Senior at Byng High School

Twitter: @brisanders19

Instagram: @brisan19

Our random ice breaker question for Bri was “do you ever talk to yourself and what do you say?”

Her response was: “It is my firm belief that if you do not talk to yourself, you are the crazy one. Usually, the things I say to myself are a little mean, but some of the nicer things consist of ‘do better’, ‘if this and this equals this, then clearly x has to equal…..’, and many more. It’s usually while I’m doing homework or playing tennis. While typing this post, I said: ‘no tummy, don’t make that noise.'”

Of course we also asked Bri what her favorite TED talk is.

“My favorite TED Talk I’ve listened to would be ‘How to Stop Screwing Yourself Over’ by Mel Robbins. I really liked this talk because I’m always afraid to take the leap to do what I want. Rejection and disappointment are my biggest fears in life, so chasing after my dreams has always been a thought that scares me. Her talk gave a lot of insight on why we do that and why you shouldn’t.”

As a preview for Bri’s talk on April 27th, she has provided us with a brief overlook of her topic:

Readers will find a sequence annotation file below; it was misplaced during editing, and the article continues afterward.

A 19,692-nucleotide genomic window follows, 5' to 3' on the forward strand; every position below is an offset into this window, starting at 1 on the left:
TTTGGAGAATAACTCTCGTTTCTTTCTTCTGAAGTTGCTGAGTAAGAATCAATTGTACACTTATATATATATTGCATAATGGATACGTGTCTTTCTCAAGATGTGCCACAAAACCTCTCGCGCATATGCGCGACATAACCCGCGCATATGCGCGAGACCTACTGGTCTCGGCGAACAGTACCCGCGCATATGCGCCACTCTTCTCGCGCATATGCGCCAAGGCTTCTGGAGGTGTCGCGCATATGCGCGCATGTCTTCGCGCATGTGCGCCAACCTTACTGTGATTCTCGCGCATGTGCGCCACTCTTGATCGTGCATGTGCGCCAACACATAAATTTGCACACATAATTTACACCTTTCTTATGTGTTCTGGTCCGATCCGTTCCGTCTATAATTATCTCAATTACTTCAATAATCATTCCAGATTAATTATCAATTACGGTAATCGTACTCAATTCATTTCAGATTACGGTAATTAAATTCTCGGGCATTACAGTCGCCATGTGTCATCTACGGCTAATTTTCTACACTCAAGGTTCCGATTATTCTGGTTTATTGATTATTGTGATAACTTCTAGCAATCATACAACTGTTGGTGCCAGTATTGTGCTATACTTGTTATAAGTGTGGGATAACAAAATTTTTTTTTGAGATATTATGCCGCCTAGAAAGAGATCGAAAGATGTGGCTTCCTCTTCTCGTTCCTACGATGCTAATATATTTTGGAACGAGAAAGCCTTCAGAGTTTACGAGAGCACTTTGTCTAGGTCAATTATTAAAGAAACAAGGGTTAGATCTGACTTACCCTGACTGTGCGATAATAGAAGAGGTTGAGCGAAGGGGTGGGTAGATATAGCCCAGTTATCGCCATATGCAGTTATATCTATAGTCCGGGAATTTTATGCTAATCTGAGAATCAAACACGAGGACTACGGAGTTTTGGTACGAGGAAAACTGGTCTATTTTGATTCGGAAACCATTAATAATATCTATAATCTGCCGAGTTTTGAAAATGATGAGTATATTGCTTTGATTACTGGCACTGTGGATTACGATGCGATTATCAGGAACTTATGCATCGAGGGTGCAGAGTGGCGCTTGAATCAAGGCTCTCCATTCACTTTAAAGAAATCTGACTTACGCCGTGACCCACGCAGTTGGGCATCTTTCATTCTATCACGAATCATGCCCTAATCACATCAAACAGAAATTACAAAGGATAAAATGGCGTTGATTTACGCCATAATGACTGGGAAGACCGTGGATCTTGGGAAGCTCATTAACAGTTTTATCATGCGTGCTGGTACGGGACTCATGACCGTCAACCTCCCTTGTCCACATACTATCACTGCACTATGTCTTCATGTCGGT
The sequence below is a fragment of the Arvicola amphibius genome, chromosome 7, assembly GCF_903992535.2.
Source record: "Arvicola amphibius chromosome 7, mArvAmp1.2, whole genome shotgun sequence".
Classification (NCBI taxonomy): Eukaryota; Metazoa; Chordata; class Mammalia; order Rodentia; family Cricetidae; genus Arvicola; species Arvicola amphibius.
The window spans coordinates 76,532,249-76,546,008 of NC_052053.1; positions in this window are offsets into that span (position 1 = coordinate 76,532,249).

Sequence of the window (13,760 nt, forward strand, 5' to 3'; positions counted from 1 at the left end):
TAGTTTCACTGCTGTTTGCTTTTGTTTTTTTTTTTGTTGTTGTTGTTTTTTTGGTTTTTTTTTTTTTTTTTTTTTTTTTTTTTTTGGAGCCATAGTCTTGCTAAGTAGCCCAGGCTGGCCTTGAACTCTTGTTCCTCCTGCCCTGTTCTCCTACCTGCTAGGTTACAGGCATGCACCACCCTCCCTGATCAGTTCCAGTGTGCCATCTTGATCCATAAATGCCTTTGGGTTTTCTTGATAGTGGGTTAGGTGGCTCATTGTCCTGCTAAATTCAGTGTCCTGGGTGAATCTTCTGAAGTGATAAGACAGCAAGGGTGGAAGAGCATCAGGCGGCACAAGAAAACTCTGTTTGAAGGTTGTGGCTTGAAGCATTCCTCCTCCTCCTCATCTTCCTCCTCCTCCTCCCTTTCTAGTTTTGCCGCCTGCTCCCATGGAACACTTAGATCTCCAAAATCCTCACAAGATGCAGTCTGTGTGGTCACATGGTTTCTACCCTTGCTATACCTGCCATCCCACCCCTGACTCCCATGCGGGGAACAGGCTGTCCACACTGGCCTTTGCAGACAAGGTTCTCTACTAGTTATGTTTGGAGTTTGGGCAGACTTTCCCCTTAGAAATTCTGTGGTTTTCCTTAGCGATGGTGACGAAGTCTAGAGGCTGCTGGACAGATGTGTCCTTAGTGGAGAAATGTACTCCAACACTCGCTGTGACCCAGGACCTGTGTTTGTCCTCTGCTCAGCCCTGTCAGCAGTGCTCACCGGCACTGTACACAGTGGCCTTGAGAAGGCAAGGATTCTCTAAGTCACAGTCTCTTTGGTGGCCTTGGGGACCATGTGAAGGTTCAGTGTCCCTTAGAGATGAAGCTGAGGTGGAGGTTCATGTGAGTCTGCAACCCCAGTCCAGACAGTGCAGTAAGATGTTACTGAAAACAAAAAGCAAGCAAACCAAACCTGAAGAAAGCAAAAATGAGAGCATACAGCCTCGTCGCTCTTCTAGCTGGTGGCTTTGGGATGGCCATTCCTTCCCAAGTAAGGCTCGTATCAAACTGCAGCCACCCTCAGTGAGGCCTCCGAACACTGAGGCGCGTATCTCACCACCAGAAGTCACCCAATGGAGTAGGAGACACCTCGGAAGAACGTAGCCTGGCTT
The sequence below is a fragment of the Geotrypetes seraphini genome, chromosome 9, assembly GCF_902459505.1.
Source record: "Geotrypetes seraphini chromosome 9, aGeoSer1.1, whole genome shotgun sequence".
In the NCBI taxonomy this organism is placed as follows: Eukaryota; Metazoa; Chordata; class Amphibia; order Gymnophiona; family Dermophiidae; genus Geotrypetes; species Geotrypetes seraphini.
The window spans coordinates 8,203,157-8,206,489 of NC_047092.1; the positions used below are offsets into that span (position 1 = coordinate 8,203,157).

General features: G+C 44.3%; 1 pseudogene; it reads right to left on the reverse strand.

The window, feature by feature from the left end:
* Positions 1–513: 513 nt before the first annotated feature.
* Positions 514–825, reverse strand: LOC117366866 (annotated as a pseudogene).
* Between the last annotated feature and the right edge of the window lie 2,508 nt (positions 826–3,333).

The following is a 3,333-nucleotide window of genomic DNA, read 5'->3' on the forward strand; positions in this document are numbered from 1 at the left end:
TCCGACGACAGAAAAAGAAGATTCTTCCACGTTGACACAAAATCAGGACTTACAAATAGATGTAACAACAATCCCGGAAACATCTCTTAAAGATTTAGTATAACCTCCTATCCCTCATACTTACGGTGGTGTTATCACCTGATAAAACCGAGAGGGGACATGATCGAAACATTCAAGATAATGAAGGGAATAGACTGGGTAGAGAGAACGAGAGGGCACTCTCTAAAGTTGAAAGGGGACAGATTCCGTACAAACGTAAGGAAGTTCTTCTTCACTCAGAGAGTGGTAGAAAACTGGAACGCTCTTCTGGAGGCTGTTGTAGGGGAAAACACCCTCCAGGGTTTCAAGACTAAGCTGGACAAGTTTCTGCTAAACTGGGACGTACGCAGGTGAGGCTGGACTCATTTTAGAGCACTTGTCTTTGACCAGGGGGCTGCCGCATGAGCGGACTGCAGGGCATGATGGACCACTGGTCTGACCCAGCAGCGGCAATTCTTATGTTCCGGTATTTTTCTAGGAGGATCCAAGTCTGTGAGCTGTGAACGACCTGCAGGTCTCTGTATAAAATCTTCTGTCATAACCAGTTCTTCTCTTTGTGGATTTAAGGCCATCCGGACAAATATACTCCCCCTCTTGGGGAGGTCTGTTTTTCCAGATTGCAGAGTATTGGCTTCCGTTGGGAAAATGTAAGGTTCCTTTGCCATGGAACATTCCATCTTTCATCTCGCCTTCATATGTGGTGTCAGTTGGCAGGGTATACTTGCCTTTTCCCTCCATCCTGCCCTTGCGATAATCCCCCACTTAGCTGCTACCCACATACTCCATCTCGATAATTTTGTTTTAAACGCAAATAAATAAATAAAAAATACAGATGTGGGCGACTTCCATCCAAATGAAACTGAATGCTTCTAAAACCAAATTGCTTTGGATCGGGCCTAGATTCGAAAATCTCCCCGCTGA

“What do you think about when you hear the words ‘mental illness’? Is it something you’ve seen on a tv show? Something you’ve heard on the news? A lot of people have a misconception of mental illness and don’t realize that they are surrounded by mentally ill people in their daily lives. This is because of the stigma that surrounds those words. This stigma is one of the reasons it is so difficult to live with mental illness. You are never properly educated on what you have been diagnosed with. To live your best life, we have to combat the stigma and learn how mental illness really affects us. Diseases such as depression, anxiety, OCD, ADHD, or ADD are simply obstacles in our day to day lives. When we learn to get past our obstacles and not let them hold us back, we can live our best lives. I’m so excited to go further into this topic at TEDxYouth@OKC on April 27th. Be sure to watch if you’re interested in learning how to live with a mental illness while combating the stigma around it!”

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